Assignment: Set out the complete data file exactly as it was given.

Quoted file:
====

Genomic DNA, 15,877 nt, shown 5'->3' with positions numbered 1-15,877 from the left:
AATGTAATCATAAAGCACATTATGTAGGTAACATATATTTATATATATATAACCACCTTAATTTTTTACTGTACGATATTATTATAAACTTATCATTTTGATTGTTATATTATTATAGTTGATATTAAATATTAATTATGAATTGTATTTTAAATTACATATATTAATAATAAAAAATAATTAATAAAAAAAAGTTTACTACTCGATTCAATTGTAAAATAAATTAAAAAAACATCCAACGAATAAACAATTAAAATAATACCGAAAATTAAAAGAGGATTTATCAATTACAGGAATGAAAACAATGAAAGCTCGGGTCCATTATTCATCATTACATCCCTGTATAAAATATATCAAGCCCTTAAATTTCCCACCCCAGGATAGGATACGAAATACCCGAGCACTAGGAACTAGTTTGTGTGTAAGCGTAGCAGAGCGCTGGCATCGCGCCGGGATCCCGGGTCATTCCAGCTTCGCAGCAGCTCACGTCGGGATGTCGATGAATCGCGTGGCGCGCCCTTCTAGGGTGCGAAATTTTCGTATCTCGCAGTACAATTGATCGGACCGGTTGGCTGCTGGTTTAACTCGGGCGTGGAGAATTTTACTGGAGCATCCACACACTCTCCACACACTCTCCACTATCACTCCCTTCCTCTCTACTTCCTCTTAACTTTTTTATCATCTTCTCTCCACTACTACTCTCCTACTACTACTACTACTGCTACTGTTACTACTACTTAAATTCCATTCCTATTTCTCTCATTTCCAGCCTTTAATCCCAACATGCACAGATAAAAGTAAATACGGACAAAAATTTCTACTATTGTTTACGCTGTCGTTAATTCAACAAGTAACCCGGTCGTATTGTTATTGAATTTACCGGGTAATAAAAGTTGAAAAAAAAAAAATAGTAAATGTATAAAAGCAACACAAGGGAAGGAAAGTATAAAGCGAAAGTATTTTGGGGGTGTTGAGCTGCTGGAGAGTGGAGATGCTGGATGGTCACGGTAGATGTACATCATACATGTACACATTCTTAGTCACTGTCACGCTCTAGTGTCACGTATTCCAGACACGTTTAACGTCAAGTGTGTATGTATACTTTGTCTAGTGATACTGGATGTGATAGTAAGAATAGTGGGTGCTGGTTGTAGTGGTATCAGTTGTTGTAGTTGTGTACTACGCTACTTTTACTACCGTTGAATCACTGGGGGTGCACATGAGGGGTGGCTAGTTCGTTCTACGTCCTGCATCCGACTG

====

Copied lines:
Genomic DNA, 15,877 nt, shown 5'->3' with positions numbered 1-15,877 from the left:
AATGTAATCATAAAGCACATTATGTAGGTAACATATATTTATATATATATAACCACCTTAATTTTTTACTGTACGATATTATTATAAACTTATCATTTTGATTGTTATATTATTATAGTTGATATTAAATATTAATTATGAATTGTATTTTAAATTACATATATTAATAATAAAAAATAATTAATAAAAAAAAGTTTACTACTCGATTCAATTGTAAAATAAATTAAAAAAACATCCAACGAATAAACAATTAAAATAATACCGAAAATTAAAAGAGGATTTATCAATTACAGGAATGAAAACAATGAAAGCTCGGGTCCATTATTCATCATTACATCCCTGTATAAAATATATCAAGCCCTTAAATTTCCCACCCCAGGATAGGATACGAAATACCCGAGCACTAGGAACTAGTTTGTGTGTAAGCGTAGCAGAGCGCTGGCATCGCGCCGGGATCCCGGGTCATTCCAGCTTCGCAGCAGCTCACGTCGGGATGTCGATGAATCGCGTGGCGCGCCCTTCTAGGGTGCGAAATTTTCGTATCTCGCAGTACAATTGATCGGACCGGTTGGCTGCTGGTTTAACTCGGGCGTGGAGAATTTTACTGGAGCATCCACACACTCTCCACACACTCTCCACTATCACTCCCTTCCTCTCTACTTCCTCTTAACTTTTTTATCATCTTCTCTCCACTACTACTCTCCTACTACTACTACTACTGCTACTGTTACTACTACTTAAATTCCATTCCTATTTCTCTCATTTCCAGCCTTTAATCCCAACATGCACAGATAAAAGTAAATACGGACAAAAATTTCTACTATTGTTTACGCTGTCGTTAATTCAACAAGTAACCCGGTCGTATTGTTATTGAATTTACCGGGTAATAAAAGTTGAAAAAAAAAAAATAGTAAATGTATAAAAGCAACACAAGGGAAGGAAAGTATAAAGCGAAAGTATTTTGGGGGTGTTGAGCTGCTGGAGAGTGGAGATGCTGGATGGTCACGGTAGATGTACATCATACATGTACACATTCTTAGTCACTGTCACGCTCTAGTGTCACGTATTCCAGACACGTTTAACGTCAAGTGTGTATGTATACTTTGTCTAGTGATACTGGATGTGATAGTAAGAATAGTGGGTGCTGGTTGTAGTGGTATCAGTTGTTGTAGTTGTGTACTACGCTACTTTTACTACCGTTGAATCACTGGGGGTGCACATGAGGGGTGGCTAGTTCGTTCTACGTCCTGCATCCGACTG